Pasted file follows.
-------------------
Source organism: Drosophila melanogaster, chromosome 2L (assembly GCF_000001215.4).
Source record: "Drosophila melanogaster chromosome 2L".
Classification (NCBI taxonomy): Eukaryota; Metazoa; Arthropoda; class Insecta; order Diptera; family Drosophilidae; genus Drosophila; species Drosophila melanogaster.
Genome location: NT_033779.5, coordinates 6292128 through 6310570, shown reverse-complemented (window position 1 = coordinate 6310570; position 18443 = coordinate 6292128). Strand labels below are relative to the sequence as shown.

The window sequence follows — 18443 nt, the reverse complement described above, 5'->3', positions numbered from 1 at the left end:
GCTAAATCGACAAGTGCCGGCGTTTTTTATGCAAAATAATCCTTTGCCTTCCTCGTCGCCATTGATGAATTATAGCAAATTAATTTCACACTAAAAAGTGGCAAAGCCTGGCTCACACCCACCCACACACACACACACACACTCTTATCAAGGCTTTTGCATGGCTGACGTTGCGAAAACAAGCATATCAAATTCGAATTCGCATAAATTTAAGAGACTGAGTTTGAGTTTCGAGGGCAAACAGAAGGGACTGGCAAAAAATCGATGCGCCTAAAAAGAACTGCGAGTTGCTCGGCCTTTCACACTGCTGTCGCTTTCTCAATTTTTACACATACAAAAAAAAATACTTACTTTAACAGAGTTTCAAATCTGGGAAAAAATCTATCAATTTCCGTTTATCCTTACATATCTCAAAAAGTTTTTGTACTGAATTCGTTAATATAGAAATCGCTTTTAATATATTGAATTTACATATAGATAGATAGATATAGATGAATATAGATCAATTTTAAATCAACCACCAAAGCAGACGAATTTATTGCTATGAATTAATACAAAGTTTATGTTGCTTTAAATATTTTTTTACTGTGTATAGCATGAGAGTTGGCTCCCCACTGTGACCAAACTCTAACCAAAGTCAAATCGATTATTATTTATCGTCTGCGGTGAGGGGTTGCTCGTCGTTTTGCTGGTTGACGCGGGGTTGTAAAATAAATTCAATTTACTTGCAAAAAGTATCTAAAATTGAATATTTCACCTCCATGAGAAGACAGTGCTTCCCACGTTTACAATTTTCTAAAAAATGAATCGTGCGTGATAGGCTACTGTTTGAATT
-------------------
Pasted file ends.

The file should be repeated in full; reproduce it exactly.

Source organism: Drosophila melanogaster, chromosome 2L (assembly GCF_000001215.4).
Source record: "Drosophila melanogaster chromosome 2L".
Classification (NCBI taxonomy): Eukaryota; Metazoa; Arthropoda; class Insecta; order Diptera; family Drosophilidae; genus Drosophila; species Drosophila melanogaster.
Genome location: NT_033779.5, coordinates 6292128 through 6310570, shown reverse-complemented (window position 1 = coordinate 6310570; position 18443 = coordinate 6292128). Strand labels below are relative to the sequence as shown.

The window sequence follows — 18443 nt, the reverse complement described above, 5'->3', positions numbered from 1 at the left end:
GCTAAATCGACAAGTGCCGGCGTTTTTTATGCAAAATAATCCTTTGCCTTCCTCGTCGCCATTGATGAATTATAGCAAATTAATTTCACACTAAAAAGTGGCAAAGCCTGGCTCACACCCACCCACACACACACACACACACTCTTATCAAGGCTTTTGCATGGCTGACGTTGCGAAAACAAGCATATCAAATTCGAATTCGCATAAATTTAAGAGACTGAGTTTGAGTTTCGAGGGCAAACAGAAGGGACTGGCAAAAAATCGATGCGCCTAAAAAGAACTGCGAGTTGCTCGGCCTTTCACACTGCTGTCGCTTTCTCAATTTTTACACATACAAAAAAAAATACTTACTTTAACAGAGTTTCAAATCTGGGAAAAAATCTATCAATTTCCGTTTATCCTTACATATCTCAAAAAGTTTTTGTACTGAATTCGTTAATATAGAAATCGCTTTTAATATATTGAATTTACATATAGATAGATAGATATAGATGAATATAGATCAATTTTAAATCAACCACCAAAGCAGACGAATTTATTGCTATGAATTAATACAAAGTTTATGTTGCTTTAAATATTTTTTTACTGTGTATAGCATGAGAGTTGGCTCCCCACTGTGACCAAACTCTAACCAAAGTCAAATCGATTATTATTTATCGTCTGCGGTGAGGGGTTGCTCGTCGTTTTGCTGGTTGACGCGGGGTTGTAAAATAAATTCAATTTACTTGCAAAAAGTATCTAAAATTGAATATTTCACCTCCATGAGAAGACAGTGCTTCCCACGTTTACAATTTTCTAAAAAATGAATCGTGCGTGATAGGCTACTGTTTGAATT